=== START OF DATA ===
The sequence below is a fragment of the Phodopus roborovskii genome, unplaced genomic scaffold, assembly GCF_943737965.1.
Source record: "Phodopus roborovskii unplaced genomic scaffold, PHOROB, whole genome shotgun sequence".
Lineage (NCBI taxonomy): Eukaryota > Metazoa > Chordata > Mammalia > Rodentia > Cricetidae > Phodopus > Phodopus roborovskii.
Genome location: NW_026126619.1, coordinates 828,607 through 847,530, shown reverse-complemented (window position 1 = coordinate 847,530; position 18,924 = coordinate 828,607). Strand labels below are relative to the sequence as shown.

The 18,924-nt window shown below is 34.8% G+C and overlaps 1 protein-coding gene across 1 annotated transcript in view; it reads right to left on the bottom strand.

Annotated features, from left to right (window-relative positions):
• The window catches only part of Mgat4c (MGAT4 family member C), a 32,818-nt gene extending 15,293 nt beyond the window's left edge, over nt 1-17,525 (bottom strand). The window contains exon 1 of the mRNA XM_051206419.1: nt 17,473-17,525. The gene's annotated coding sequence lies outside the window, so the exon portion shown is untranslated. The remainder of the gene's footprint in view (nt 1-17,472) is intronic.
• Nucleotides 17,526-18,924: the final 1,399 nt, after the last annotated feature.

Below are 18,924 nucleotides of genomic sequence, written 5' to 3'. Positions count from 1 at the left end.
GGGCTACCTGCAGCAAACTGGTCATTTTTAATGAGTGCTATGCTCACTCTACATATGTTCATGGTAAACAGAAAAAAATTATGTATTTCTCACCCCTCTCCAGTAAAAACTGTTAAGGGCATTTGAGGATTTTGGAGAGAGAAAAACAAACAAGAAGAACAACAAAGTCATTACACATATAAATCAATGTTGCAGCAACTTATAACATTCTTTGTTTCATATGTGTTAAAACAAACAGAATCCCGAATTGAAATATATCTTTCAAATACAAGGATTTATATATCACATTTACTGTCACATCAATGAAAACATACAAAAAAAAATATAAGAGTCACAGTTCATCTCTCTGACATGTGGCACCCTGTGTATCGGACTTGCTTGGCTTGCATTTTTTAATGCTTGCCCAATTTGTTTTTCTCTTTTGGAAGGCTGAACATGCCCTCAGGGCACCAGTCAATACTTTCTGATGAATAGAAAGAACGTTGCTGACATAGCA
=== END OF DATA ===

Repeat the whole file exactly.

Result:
The sequence below is a fragment of the Phodopus roborovskii genome, unplaced genomic scaffold, assembly GCF_943737965.1.
Source record: "Phodopus roborovskii unplaced genomic scaffold, PHOROB, whole genome shotgun sequence".
Lineage (NCBI taxonomy): Eukaryota > Metazoa > Chordata > Mammalia > Rodentia > Cricetidae > Phodopus > Phodopus roborovskii.
Genome location: NW_026126619.1, coordinates 828,607 through 847,530, shown reverse-complemented (window position 1 = coordinate 847,530; position 18,924 = coordinate 828,607). Strand labels below are relative to the sequence as shown.

The 18,924-nt window shown below is 34.8% G+C and overlaps 1 protein-coding gene across 1 annotated transcript in view; it reads right to left on the bottom strand.

Annotated features, from left to right (window-relative positions):
• The window catches only part of Mgat4c (MGAT4 family member C), a 32,818-nt gene extending 15,293 nt beyond the window's left edge, over nt 1-17,525 (bottom strand). The window contains exon 1 of the mRNA XM_051206419.1: nt 17,473-17,525. The gene's annotated coding sequence lies outside the window, so the exon portion shown is untranslated. The remainder of the gene's footprint in view (nt 1-17,472) is intronic.
• Nucleotides 17,526-18,924: the final 1,399 nt, after the last annotated feature.

Below are 18,924 nucleotides of genomic sequence, written 5' to 3'. Positions count from 1 at the left end.
GGGCTACCTGCAGCAAACTGGTCATTTTTAATGAGTGCTATGCTCACTCTACATATGTTCATGGTAAACAGAAAAAAATTATGTATTTCTCACCCCTCTCCAGTAAAAACTGTTAAGGGCATTTGAGGATTTTGGAGAGAGAAAAACAAACAAGAAGAACAACAAAGTCATTACACATATAAATCAATGTTGCAGCAACTTATAACATTCTTTGTTTCATATGTGTTAAAACAAACAGAATCCCGAATTGAAATATATCTTTCAAATACAAGGATTTATATATCACATTTACTGTCACATCAATGAAAACATACAAAAAAAAATATAAGAGTCACAGTTCATCTCTCTGACATGTGGCACCCTGTGTATCGGACTTGCTTGGCTTGCATTTTTTAATGCTTGCCCAATTTGTTTTTCTCTTTTGGAAGGCTGAACATGCCCTCAGGGCACCAGTCAATACTTTCTGATGAATAGAAAGAACGTTGCTGACATAGCA